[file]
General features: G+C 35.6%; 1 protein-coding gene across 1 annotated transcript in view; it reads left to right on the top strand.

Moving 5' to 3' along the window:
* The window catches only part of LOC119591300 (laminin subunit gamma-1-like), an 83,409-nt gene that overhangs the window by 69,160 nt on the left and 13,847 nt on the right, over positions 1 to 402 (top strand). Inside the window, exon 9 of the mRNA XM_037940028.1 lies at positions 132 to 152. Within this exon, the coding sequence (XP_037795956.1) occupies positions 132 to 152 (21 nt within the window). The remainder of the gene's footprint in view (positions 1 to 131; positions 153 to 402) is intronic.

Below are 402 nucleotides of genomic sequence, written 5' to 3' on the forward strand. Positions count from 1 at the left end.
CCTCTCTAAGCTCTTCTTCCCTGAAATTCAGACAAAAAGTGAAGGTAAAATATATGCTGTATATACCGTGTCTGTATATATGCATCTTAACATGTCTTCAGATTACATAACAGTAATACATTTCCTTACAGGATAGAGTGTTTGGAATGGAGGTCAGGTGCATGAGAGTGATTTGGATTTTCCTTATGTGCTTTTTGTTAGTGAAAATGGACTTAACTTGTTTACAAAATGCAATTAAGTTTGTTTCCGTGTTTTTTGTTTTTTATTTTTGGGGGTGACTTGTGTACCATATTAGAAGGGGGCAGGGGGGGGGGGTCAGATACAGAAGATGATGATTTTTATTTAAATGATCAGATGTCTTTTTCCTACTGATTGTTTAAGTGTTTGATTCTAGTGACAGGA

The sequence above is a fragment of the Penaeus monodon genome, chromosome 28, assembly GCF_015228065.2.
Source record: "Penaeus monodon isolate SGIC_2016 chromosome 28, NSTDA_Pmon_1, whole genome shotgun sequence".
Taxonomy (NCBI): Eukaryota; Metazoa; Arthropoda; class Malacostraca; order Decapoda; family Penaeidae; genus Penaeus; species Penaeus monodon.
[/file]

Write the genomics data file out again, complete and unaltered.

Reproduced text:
General features: G+C 35.6%; 1 protein-coding gene across 1 annotated transcript in view; it reads left to right on the top strand.

Moving 5' to 3' along the window:
* The window catches only part of LOC119591300 (laminin subunit gamma-1-like), an 83,409-nt gene that overhangs the window by 69,160 nt on the left and 13,847 nt on the right, over positions 1 to 402 (top strand). Inside the window, exon 9 of the mRNA XM_037940028.1 lies at positions 132 to 152. Within this exon, the coding sequence (XP_037795956.1) occupies positions 132 to 152 (21 nt within the window). The remainder of the gene's footprint in view (positions 1 to 131; positions 153 to 402) is intronic.

Below are 402 nucleotides of genomic sequence, written 5' to 3' on the forward strand. Positions count from 1 at the left end.
CCTCTCTAAGCTCTTCTTCCCTGAAATTCAGACAAAAAGTGAAGGTAAAATATATGCTGTATATACCGTGTCTGTATATATGCATCTTAACATGTCTTCAGATTACATAACAGTAATACATTTCCTTACAGGATAGAGTGTTTGGAATGGAGGTCAGGTGCATGAGAGTGATTTGGATTTTCCTTATGTGCTTTTTGTTAGTGAAAATGGACTTAACTTGTTTACAAAATGCAATTAAGTTTGTTTCCGTGTTTTTTGTTTTTTATTTTTGGGGGTGACTTGTGTACCATATTAGAAGGGGGCAGGGGGGGGGGGTCAGATACAGAAGATGATGATTTTTATTTAAATGATCAGATGTCTTTTTCCTACTGATTGTTTAAGTGTTTGATTCTAGTGACAGGA

The sequence above is a fragment of the Penaeus monodon genome, chromosome 28, assembly GCF_015228065.2.
Source record: "Penaeus monodon isolate SGIC_2016 chromosome 28, NSTDA_Pmon_1, whole genome shotgun sequence".
Taxonomy (NCBI): Eukaryota; Metazoa; Arthropoda; class Malacostraca; order Decapoda; family Penaeidae; genus Penaeus; species Penaeus monodon.